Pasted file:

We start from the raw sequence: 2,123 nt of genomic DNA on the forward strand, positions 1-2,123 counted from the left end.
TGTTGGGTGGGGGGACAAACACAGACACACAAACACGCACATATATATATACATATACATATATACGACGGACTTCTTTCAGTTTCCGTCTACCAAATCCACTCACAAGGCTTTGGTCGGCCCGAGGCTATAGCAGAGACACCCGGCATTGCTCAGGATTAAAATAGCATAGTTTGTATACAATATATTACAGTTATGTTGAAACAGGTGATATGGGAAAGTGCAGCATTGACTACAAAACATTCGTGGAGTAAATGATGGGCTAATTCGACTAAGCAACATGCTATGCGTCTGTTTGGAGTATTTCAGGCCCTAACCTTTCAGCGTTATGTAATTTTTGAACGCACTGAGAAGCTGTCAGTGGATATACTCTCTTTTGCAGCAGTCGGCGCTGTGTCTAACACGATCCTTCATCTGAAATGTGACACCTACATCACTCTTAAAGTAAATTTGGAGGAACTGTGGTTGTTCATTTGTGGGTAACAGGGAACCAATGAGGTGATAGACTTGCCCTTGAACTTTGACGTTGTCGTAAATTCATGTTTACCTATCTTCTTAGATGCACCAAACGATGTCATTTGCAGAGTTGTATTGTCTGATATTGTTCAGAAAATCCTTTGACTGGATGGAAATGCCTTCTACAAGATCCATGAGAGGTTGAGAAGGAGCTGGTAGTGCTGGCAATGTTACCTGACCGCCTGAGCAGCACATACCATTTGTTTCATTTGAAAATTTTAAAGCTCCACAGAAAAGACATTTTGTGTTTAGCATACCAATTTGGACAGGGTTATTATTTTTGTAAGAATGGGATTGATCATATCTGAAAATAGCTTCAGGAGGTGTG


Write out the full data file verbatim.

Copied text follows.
We start from the raw sequence: 2,123 nt of genomic DNA on the forward strand, positions 1-2,123 counted from the left end.
TGTTGGGTGGGGGGACAAACACAGACACACAAACACGCACATATATATATACATATACATATATACGACGGACTTCTTTCAGTTTCCGTCTACCAAATCCACTCACAAGGCTTTGGTCGGCCCGAGGCTATAGCAGAGACACCCGGCATTGCTCAGGATTAAAATAGCATAGTTTGTATACAATATATTACAGTTATGTTGAAACAGGTGATATGGGAAAGTGCAGCATTGACTACAAAACATTCGTGGAGTAAATGATGGGCTAATTCGACTAAGCAACATGCTATGCGTCTGTTTGGAGTATTTCAGGCCCTAACCTTTCAGCGTTATGTAATTTTTGAACGCACTGAGAAGCTGTCAGTGGATATACTCTCTTTTGCAGCAGTCGGCGCTGTGTCTAACACGATCCTTCATCTGAAATGTGACACCTACATCACTCTTAAAGTAAATTTGGAGGAACTGTGGTTGTTCATTTGTGGGTAACAGGGAACCAATGAGGTGATAGACTTGCCCTTGAACTTTGACGTTGTCGTAAATTCATGTTTACCTATCTTCTTAGATGCACCAAACGATGTCATTTGCAGAGTTGTATTGTCTGATATTGTTCAGAAAATCCTTTGACTGGATGGAAATGCCTTCTACAAGATCCATGAGAGGTTGAGAAGGAGCTGGTAGTGCTGGCAATGTTACCTGACCGCCTGAGCAGCACATACCATTTGTTTCATTTGAAAATTTTAAAGCTCCACAGAAAAGACATTTTGTGTTTAGCATACCAATTTGGACAGGGTTATTATTTTTGTAAGAATGGGATTGATCATATCTGAAAATAGCTTCAGGAGGTGTG